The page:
Tailor Made: Solutions for Your Health
Results from Tailor Made:
Contact the CRMH today for more information:
CRMH phone number: 615-936-3610 or by email at firstname.lastname@example.org
The Center for Research on Men’s Health at Vanderbilt University is conducting a weight-loss program in the Nashville area. TailorMade: Solutions for your health is specifically tailored to overweight and obese African American Men ages 35-64. TailorMade is a weight-loss program that consists of weekly small group calls led by project staff, two health assessments over the course of 3 months and a follow-up survey 3 months after program completion. We ask that participants wear a fitness tracking device (Fitbit) for the duration of the program and possibly receive health-related text messages. The weekly calls will take place virtually and last no longer than 45 minutes. Participants can receive up to $70 in incentives for participating and completing all the assessments throughout the project. (Completed assessment visits at baseline and final (3-months).) All participants must consent to be contacted for program components. The information shared with us during the program will be kept confidential.
Enrollment has closed for this round.
Principal Investigator: Derek M. Griffith, PhD
Co-Investigators: Marino A. Bruce, PhD, MSRC (Vanderbilt University); Erin N. Kobetz, PhD, MPH (University of Miami); Natasha Schaefer Solle, PhD (University of Miami); Leah R. Alexander, PhD (Meharry Medical College); Jacquelyn Pennings, PhD (Vanderbilt University Medical Center); Gregory D. Ayers, MS (Vanderbilt University Medical Center)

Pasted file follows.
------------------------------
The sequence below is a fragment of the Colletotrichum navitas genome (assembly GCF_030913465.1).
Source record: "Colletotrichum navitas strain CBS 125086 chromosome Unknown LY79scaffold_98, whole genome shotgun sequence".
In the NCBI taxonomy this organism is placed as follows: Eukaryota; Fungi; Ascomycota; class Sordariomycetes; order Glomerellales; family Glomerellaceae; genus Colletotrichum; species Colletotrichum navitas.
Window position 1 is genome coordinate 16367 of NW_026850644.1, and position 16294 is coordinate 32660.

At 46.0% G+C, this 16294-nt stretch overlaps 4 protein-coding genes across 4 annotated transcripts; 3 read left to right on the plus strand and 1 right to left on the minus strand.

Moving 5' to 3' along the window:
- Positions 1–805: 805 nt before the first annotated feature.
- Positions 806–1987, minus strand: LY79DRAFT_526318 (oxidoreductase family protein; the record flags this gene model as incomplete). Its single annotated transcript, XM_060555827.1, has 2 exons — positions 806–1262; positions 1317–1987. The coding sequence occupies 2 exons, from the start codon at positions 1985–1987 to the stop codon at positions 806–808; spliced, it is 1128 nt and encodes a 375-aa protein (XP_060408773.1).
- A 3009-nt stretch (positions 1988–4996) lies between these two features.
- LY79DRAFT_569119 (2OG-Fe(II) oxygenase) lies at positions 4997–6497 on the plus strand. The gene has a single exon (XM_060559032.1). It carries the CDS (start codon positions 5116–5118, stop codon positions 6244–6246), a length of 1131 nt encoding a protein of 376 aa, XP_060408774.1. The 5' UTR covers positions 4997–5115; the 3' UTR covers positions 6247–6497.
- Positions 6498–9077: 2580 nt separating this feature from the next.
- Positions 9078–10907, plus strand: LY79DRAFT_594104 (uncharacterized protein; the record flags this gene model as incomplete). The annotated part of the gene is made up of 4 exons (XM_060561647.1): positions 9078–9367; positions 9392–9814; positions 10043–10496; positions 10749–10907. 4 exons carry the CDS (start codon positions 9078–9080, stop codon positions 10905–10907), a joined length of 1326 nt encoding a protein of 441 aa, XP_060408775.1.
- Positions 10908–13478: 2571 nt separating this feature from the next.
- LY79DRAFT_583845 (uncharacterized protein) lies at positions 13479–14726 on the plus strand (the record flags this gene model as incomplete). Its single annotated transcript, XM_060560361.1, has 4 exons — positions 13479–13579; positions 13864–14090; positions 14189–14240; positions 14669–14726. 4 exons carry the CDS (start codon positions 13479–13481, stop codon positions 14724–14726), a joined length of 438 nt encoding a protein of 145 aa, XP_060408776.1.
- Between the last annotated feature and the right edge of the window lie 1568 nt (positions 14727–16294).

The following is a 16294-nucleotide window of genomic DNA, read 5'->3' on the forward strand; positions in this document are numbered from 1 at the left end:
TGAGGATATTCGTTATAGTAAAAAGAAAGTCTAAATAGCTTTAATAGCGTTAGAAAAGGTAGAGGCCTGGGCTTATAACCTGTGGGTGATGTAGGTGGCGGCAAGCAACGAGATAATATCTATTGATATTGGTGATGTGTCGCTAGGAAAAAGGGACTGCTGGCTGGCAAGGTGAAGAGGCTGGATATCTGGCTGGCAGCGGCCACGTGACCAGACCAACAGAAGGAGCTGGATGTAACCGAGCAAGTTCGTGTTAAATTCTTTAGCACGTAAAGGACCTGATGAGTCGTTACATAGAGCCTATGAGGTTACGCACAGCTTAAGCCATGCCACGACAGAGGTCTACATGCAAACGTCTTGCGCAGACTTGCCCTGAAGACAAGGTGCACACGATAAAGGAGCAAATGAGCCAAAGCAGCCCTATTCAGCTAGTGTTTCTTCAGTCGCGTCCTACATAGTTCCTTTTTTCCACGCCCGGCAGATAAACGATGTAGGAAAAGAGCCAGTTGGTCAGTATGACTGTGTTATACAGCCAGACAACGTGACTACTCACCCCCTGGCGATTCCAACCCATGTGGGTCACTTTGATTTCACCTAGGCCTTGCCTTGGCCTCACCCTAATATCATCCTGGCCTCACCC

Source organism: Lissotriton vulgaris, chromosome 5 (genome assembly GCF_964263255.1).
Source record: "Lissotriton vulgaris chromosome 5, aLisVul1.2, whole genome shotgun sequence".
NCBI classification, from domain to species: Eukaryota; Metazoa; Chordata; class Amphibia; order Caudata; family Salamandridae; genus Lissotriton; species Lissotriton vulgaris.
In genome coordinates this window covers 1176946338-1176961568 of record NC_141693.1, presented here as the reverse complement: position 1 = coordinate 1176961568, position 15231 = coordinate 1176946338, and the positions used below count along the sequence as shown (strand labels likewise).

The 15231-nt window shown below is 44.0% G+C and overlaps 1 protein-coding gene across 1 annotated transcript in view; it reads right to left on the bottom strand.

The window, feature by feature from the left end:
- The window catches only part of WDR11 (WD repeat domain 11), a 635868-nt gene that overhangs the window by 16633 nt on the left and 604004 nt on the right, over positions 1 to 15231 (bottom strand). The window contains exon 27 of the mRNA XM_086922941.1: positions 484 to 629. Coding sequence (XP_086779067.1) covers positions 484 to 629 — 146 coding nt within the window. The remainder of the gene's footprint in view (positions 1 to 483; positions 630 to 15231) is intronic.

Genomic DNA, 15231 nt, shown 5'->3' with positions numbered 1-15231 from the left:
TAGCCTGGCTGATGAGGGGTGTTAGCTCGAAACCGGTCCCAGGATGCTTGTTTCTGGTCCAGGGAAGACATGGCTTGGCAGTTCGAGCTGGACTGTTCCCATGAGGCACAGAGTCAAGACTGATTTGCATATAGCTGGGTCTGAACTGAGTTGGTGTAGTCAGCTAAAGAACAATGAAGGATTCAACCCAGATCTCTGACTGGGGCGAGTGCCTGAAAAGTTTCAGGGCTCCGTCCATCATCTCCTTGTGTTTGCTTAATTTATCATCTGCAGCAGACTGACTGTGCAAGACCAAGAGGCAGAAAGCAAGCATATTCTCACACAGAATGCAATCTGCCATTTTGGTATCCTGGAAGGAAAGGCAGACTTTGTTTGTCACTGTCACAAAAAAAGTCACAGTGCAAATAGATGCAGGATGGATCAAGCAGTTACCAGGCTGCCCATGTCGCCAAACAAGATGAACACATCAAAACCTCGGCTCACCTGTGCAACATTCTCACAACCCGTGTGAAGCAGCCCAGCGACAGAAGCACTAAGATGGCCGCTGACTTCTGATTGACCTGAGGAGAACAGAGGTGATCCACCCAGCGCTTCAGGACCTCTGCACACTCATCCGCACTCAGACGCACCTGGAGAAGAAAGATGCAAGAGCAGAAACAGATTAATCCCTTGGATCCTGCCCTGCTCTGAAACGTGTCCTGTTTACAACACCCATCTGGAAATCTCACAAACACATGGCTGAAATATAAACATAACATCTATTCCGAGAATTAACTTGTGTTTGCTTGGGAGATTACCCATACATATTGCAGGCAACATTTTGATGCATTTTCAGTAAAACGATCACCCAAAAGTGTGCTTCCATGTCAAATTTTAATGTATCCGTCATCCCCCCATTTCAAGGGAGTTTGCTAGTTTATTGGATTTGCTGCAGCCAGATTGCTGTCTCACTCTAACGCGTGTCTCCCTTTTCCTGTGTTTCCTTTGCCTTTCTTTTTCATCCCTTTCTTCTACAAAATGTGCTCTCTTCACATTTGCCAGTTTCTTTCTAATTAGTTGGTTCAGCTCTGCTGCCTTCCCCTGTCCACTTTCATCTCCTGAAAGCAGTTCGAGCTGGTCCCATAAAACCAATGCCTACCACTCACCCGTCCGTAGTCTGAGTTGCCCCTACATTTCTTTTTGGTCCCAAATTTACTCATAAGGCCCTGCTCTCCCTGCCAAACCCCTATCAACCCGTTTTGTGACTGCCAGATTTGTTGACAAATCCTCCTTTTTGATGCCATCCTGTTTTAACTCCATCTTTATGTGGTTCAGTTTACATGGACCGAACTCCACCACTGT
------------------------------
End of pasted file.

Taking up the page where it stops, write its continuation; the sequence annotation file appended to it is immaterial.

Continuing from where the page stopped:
Funding Source: National Institutes of Health
Funding Period: 6/1/2016-3/31/2020
Location: Nashville, TN and Miami, FL
Our intervention content and focus represents a novel strategy to promote health equity by using technology-based health care innovations to improve healthy eating and active living and encourage tobacco cessation by addressing a root cause of unhealthy behavior in men: notions of manhood. We focus on gender and manhood because they are underexplored factors that shape men’s health behaviors. Specifically, we will (1) use qualitative and quantitative methods to develop and refine gendered survey items that will be used in individually-tailored health communications that focus on manhood; (2) use a cross-sectional survey to test the associations between the survey items and eating practices, physical activity and key mediators (e.g., motivation, self-efficacy and social support); and (3) conduct individual interviews to test the accuracy of the health communications profiles that will be used to individually-tailor intervention materials. The focus of this research is consistent with NIH priority areas of health care innovations, health care equity, healthy eating, and active living. Furthermore, this study can be generalized to other racial and ethnic groups of men.
ENROLLED CONTROL GROUP PARTICIPANTS: CLICK HERE FOR THE SELF-GUIDED CURRICULUM